Ed Wells, an active participant in Portola Valley civic affairs for many years, died Feb. 7 at his home in the Westridge neighborhood. He was 91.
A Portola Valley resident since the town was incorporated in 1964, Mr. Wells was part of the town's loyal opposition. He was widely admired for the gentlemanly ways in which he expressed his disagreements with other residents on local civic issues.
For a time, he helped lead a campaign to stop plans to build the new Town Center complex that opened in 2008, and he was an ardent opponent of the town's utility users tax.
Mr. Wells was a Palo Alto native and graduated from San Rafael High School, where his father was the school principal, according to family members who provided information for this story.
He spent parts of the 1940s in demanding outdoor situations. In 1942-43, he helped survey the Alaska-Canadian Highway.
In 1944-45, he served as a sergeant in the 776th Field Artillery Battalion of the U.S. Army in Europe, including in the Battle of the Bulge in December 1944. After the Germans surrendered, Mr. Wells stayed in France for a year to help with reconstruction.
Mr. Wells met his future wife, Alison, at Stanford University and they married in 1949. Mr. Wells' degrees include a bachelor's in civil engineering and a master's in hydraulics from Stanford, and a degree in sanitary engineering from the University of California at Berkeley. He worked as an engineer in the early 1950s, and moved to advising on public financing, founding his own company, Bartle Wells, in the mid-1960s.
Mr. Wells volunteered for 13 years as Portola Valley's treasurer.
In 2009, he explained to the Almanac why voters should not renew the utility users tax: The tax is nondeductible, linking it to open-space funding was a "trick" to appeal to residents' civic pride, and the town didn't need the money.
In opposing the new Town Center complex, Mr. Wells pressed the Town Council on why it would not seek financing through a general obligation bond -- a step requiring voter approval -- instead of using town reserves and private donations. The council also arranged a potential loan from San Mateo County, something Mr. Wells said the council "promised" it would not do.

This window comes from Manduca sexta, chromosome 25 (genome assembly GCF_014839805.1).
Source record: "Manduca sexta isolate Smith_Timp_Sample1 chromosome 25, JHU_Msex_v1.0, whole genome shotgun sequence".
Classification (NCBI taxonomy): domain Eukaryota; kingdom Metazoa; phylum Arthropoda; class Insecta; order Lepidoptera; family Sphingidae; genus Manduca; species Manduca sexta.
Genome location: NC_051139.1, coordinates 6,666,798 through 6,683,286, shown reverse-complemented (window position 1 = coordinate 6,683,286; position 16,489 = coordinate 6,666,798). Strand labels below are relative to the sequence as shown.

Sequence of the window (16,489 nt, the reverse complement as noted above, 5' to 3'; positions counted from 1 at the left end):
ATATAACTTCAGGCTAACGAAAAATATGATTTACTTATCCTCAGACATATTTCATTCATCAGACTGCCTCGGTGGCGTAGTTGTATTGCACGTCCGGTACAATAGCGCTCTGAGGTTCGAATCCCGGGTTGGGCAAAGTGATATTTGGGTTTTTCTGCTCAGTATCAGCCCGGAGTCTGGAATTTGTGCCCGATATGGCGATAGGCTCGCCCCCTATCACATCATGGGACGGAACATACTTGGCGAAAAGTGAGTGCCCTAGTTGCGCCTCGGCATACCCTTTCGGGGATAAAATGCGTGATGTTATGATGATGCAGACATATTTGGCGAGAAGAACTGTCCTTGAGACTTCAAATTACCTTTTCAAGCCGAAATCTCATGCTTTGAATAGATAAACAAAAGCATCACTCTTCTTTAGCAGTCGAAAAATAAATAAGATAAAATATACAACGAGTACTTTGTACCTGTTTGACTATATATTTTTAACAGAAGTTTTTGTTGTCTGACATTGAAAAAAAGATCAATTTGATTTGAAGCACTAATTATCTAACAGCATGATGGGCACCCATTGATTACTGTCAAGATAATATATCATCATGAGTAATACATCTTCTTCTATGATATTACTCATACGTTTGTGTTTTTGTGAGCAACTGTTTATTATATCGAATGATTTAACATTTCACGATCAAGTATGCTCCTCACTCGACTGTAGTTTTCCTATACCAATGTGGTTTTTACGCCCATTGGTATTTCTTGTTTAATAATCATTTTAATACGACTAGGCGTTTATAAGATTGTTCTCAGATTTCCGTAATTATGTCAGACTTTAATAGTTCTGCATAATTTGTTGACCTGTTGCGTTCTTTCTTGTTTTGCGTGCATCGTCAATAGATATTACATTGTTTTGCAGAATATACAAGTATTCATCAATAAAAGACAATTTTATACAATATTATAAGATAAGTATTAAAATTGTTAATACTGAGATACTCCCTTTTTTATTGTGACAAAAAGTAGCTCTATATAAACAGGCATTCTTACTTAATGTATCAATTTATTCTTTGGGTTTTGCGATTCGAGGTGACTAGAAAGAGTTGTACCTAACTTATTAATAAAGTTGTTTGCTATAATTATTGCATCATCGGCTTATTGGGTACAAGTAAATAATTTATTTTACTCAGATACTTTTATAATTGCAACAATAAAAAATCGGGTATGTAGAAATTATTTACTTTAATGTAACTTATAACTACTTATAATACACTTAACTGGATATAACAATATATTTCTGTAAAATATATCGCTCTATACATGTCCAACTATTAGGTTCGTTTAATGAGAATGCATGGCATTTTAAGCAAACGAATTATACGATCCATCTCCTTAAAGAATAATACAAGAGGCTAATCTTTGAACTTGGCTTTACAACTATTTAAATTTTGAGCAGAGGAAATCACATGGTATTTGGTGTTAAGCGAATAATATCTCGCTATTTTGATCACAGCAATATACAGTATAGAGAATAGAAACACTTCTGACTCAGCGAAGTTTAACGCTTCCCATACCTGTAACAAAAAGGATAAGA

"What was special about Ed was that even though we disagreed on many things, he was very respectful about disagreeing," Councilwoman Maryann Moise Derwin said. "He was more of a gentleman and a statesman. ... He showed us an example of true civil discourse, a quality sorely missing from some of the tough public discussions in Portola Valley during the last several years."
Danna Breen, an active town volunteer, noted that while she and Mr. Wells often disagreed on issues, they did agree on reopening of Sausal Creek at Town Center. "That was very meaningful for us to have Ed's support," she said. "Beyond support, he worked with us."
Ms. Breen said she "always felt loved and supported" by Mr. Wells, however they differed. "I think, politically, that's important and I think it's one of the things we've lost."
Councilwoman Ann Wengert commented via email: "... Ed was universally well respected for his commitment to the public process, his respect for our community and his willingness to stay involved over many years to make sure that his views were heard and considered in each deliberation," Ms. Wengert wrote. "The Town benefited greatly from his participation."
Mr. Wells' survivors include his wife Alison; his children Ed of University Park, Maryland, Donn of Portland, Oregon, David of Wilbur, Washington, Carolyn of Diamond Springs, California, Richard of Sonoma, and Janet of Berkeley; three grandchildren and three great-grandchildren.
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